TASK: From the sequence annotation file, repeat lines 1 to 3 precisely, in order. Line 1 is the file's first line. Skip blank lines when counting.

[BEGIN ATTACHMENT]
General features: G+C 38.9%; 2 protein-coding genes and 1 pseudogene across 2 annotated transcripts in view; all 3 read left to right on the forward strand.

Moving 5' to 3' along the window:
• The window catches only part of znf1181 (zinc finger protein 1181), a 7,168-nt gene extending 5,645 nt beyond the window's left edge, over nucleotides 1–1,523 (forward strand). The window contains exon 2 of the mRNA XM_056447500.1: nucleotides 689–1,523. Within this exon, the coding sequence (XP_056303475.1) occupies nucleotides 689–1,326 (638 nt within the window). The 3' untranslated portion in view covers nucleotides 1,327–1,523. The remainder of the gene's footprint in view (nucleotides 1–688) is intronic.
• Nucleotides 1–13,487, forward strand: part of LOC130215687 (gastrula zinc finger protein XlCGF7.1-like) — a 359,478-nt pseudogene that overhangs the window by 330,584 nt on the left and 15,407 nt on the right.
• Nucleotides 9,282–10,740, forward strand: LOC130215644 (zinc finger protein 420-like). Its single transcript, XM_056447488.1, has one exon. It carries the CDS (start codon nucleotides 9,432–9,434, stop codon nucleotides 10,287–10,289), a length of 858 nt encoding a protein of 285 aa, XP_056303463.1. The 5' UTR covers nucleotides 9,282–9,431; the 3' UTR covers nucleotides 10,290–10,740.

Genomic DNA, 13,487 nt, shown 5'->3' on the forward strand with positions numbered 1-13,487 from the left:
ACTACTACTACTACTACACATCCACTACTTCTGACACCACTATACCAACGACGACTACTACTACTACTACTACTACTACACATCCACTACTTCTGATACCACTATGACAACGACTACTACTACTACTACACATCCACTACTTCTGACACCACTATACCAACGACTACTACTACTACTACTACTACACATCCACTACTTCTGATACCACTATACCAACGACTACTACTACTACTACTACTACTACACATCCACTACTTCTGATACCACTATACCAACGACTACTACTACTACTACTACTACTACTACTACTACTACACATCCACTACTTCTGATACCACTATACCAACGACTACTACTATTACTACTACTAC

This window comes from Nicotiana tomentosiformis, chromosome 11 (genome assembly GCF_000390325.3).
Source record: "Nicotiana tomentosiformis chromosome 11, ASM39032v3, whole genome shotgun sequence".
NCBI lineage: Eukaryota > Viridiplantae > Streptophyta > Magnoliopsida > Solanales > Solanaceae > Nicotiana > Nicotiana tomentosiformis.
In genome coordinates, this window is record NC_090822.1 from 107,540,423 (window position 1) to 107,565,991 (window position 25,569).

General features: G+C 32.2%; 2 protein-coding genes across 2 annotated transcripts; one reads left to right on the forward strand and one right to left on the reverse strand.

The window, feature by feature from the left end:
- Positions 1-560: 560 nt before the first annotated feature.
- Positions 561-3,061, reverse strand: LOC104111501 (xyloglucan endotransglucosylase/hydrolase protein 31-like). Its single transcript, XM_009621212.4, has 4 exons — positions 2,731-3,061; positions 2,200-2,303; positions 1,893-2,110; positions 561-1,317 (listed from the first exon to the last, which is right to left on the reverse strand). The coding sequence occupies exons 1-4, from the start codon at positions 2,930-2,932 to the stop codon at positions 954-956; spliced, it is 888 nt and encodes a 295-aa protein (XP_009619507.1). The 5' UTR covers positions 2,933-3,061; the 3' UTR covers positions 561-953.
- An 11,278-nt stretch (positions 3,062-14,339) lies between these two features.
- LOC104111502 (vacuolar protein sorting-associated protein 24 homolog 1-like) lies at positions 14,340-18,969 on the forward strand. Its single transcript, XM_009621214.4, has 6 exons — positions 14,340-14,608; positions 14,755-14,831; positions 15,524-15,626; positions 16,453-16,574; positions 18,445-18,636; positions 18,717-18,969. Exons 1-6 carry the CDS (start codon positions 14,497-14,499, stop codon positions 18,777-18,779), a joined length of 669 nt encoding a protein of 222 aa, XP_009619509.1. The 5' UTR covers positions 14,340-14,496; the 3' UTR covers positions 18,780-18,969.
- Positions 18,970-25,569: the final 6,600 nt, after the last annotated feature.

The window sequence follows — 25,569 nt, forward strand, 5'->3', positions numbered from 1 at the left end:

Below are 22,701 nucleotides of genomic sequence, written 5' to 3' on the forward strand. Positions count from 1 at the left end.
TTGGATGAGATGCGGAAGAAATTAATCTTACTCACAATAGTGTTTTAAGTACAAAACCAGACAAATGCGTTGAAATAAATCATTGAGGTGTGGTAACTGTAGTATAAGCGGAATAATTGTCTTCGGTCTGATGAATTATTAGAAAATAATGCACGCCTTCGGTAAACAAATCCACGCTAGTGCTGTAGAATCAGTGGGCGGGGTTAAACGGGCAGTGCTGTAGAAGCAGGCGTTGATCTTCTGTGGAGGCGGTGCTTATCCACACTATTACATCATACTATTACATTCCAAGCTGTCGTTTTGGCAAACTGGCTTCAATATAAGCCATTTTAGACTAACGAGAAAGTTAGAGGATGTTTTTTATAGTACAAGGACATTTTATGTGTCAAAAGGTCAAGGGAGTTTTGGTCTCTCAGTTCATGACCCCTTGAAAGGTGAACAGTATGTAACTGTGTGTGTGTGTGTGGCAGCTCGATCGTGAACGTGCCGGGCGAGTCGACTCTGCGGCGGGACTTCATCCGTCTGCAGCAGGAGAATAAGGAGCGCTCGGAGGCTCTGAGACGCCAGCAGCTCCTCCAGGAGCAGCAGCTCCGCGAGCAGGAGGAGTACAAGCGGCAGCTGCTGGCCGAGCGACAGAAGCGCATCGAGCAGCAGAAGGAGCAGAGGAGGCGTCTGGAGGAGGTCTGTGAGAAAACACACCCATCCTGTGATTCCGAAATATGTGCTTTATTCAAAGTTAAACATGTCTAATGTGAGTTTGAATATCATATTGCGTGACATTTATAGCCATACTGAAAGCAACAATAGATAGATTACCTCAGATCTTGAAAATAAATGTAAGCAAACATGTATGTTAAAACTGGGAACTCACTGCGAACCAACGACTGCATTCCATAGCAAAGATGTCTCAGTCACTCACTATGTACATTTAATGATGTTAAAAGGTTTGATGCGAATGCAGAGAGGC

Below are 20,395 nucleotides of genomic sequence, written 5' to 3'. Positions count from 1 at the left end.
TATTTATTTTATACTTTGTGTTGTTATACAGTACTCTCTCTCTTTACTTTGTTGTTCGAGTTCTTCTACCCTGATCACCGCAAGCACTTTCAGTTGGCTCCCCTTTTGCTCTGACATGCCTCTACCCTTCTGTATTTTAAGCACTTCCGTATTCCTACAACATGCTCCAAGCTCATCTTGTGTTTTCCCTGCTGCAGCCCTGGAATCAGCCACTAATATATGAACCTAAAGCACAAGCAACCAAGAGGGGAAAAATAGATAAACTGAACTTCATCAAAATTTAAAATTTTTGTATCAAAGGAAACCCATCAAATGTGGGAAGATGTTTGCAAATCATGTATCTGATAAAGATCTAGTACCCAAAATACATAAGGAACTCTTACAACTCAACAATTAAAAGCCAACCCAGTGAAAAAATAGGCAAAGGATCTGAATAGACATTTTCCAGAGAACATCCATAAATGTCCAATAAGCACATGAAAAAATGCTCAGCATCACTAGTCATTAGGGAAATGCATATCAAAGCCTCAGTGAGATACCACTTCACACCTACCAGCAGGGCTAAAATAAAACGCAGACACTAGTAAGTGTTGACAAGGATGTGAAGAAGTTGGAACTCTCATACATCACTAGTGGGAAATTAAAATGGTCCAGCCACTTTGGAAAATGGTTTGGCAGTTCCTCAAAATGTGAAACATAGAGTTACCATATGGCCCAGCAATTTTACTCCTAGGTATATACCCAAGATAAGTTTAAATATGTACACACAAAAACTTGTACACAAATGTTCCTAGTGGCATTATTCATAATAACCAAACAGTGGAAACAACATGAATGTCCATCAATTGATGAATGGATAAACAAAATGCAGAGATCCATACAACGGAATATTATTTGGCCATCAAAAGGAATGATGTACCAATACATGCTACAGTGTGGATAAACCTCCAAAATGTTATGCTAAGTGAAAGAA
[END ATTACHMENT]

General features: G+C 38.9%; 2 protein-coding genes and 1 pseudogene across 2 annotated transcripts in view; all 3 read left to right on the forward strand.

Moving 5' to 3' along the window:
• The window catches only part of znf1181 (zinc finger protein 1181), a 7,168-nt gene extending 5,645 nt beyond the window's left edge, over nucleotides 1–1,523 (forward strand). The window contains exon 2 of the mRNA XM_056447500.1: nucleotides 689–1,523. Within this exon, the coding sequence (XP_056303475.1) occupies nucleotides 689–1,326 (638 nt within the window). The 3' untranslated portion in view covers nucleotides 1,327–1,523. The remainder of the gene's footprint in view (nucleotides 1–688) is intronic.